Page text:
Drunk yoga! ‘Wine down’ for the weekend with Yugen Yoga

Downward dog – sip of wine – Cobra – sip of wine – Warrior Two – sip of wine. This is a yoga class I could definitely see myself as a regular.

It was Friday after a long week at work – extra long – we’ve all had those weeks in 2020. Usually I’d be closing the laptop and picking up the remote to flick through Netflix to watch Ru Paul’s Drag Race or The Home Edit, but instead, I was pulling on my fave M&S leopard print leggings and grabbing my yoga mat. I can’t remember the last time I was excited about exerting physical energy – but Wine Down yoga is a form of exercise I’m 100% here for.

Yugen Yoga is set up on the top floor of The Warehouse, in Leek, with 12 socially distanced mats set our with disinfectant spray. Leafy house plants adorn the edges of the room, glowing golden with dimmed lights and macrame wall hangings – the perfect setting for a vino and a stretch.

Cathy Tideswell – our yoga instructor – began practicing after being diagnosed with acute anxiety disorder, and found escapism on the mat. In a bid to make yoga more accessible, she launched the Wine Down yoga class where beginners and seasoned yogi’s can have fun and relax.

Cathy said: “My main goal when teaching Yoga is to make it accessible for everyone. Yoga can be a little intimidating, and in this age of Instagram and thinking ‘do I need to look like that? ‘Do I need to bend lie that?’, it can be a whole load of anxieties about attending before you even sit on your mat.

“That, mixed with this current scary, anxiety-fueled time we are all living through, I wanted create a safe and silly space for everyone to enjoy. I teach a mix of Vinyasa style classes during the week, so Friday is that opportunity to have a socially distanced mingle from the mat, enjoy a different experience and have a giggle whilst attempting those tricky postures!

“Yoga isn’t about being perfect on the mat, it’s about being present. About making time for you, to let go. This is what Wine Down Yoga aims to be.”

At the beginning of the class, Cathy offered me a glass of red or white, and I gratefully received a glass of fruity white wine. It came in a white plastic wine cup, with a vinyl decal saying ‘bottoms up’ with a downward dog pose.

The class was at a slow and steady pace, which I found ideal. I’ve been to a few yoga classes now, and sometimes the speed and flow can be quite intimidating, but this was the perfect stretch, with time to think about each movement. My mum – who came with me – hasn’t really done much yoga before, and also kept up just fine. We flowed through some of my favourite poses for stretching the lower back, such as child’s pose, cat and cow, and cobra. Meanwhile, Cathy’s soothing voice guided us through the practice, reminding us to take a sip from our glass between each movement, or whilst holding a pose. And Cathy is right – there is a lot of pressure on new yogi’s to feel like they need to look a certain way in their poses – but a few swigs of liquid confidence, and you find yourself in the zone.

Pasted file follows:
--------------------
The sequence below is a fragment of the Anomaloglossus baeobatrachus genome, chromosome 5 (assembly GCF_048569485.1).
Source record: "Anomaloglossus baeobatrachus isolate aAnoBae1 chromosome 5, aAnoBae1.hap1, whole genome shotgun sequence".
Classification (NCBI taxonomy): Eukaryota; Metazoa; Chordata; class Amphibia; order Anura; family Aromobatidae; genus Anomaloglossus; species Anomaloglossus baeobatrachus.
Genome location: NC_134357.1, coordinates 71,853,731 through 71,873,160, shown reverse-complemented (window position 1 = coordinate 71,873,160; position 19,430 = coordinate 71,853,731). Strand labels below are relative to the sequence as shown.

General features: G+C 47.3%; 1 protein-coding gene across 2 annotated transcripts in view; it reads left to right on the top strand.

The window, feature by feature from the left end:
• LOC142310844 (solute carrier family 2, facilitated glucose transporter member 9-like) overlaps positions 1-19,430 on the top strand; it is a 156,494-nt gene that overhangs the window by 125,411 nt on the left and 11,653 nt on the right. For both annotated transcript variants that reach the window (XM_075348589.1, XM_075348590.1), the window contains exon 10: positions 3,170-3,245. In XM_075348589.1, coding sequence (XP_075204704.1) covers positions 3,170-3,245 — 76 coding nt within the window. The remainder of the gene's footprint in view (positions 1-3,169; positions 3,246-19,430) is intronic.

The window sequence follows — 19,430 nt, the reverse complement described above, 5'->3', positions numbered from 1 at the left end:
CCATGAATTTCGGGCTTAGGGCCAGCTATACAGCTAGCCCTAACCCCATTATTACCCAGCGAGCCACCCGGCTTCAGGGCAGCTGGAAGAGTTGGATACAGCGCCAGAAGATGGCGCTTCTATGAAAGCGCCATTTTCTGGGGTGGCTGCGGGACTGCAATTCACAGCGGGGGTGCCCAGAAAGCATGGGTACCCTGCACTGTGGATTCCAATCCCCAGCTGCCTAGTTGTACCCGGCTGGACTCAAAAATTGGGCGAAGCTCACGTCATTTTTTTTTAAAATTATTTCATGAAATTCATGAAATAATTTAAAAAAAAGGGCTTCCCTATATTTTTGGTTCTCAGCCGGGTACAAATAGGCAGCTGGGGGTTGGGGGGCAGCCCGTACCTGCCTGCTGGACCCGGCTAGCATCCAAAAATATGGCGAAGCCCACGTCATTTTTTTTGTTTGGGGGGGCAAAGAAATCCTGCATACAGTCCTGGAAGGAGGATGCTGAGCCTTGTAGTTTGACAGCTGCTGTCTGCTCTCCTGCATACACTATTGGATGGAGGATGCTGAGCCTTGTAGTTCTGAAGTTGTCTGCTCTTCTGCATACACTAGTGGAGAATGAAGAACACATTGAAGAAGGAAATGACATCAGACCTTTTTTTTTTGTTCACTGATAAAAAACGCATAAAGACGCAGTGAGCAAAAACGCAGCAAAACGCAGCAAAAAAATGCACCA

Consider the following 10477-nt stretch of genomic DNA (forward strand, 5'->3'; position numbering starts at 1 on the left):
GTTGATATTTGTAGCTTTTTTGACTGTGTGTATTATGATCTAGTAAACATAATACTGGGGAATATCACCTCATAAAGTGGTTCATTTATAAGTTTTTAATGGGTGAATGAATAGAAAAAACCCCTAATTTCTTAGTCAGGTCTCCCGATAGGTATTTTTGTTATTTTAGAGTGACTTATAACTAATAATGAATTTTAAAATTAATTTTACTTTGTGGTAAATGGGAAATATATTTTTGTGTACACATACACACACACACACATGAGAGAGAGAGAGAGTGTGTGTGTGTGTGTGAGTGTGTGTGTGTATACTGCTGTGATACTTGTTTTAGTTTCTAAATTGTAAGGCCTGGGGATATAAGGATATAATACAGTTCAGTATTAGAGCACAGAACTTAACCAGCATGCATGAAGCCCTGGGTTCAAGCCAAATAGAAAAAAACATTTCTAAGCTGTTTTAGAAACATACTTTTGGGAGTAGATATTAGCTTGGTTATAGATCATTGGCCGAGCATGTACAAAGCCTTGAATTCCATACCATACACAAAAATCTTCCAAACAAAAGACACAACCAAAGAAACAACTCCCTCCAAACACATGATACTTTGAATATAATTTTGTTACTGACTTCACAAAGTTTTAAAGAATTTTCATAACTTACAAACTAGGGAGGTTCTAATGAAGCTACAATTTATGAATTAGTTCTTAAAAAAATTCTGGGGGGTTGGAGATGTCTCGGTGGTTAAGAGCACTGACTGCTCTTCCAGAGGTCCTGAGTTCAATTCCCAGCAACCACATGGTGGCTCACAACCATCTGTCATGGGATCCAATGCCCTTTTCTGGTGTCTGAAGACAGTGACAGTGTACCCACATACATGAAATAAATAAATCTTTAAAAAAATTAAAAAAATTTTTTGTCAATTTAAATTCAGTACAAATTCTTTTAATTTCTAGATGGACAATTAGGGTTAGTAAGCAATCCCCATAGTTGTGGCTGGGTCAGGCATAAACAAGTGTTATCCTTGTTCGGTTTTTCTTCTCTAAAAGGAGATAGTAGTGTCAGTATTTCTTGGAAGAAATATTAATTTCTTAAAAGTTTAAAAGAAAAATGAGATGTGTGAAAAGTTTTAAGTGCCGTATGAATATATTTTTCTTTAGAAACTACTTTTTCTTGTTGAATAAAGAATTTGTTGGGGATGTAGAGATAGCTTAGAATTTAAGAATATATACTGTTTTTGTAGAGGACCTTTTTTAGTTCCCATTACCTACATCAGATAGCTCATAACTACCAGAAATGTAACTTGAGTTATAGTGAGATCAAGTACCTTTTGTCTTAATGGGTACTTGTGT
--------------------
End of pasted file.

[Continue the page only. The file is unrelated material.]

The wine glass was genuinely a valuable tool for the class, acting as a Drishti (focal point), which can help maintain balance and focus (until the glass is empty, you might wobble a bit then). The sips of alcohol made the class like no other I’ve taken. You feel the first few sips go to your head, releasing endorphins and allowing you to be carefree and empowered. You feel warm and fuzzy, both from the movement and the booze, which in turn allows your body to be more flexible, pushing slightly deeper into stretches.

There were some serious near-spills, but I managed to keep all liquid either in the cup or in my mouth – it was as much a brain training task thinking of how to hold the cup as it was a physical exercise. It was really nice to be able to let my hair down and share tipsy giggles with the other class members, forget about the stresses of 2020 for 45 minutes, and take the time to self-care without digital devices.

Cathy added: “Wine Down yoga is not a traditional sort of class, but a little reminder that Yoga doesn’t need to be so serious. Yoga is life. It’s about the time you connect with yourself, connect with others, laughter, kindness (and it’s amazing how well you hold those postures when your drink is your Drishti!)”

The class did see a few trickier poses, just challenging enough to break a sweat, before heading back to the mat in a resting position for some breathing. Then – my favourite part of any yoga class: savasana. I unfolded the blanket I’d bought from home and lay flat on my mat with my palms up to the ceiling. Practicing mindfulness, you can feel the alcohol fizzing in your blood as it pumps around your body as you inhale and exhale deeply.

When I got home from the class, I drew a hot bubble bath with my Tiger and Co candles and soaked away the week. It absolutely felt like the perfect way to kickstart a week off work.


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Staffordshire, UK

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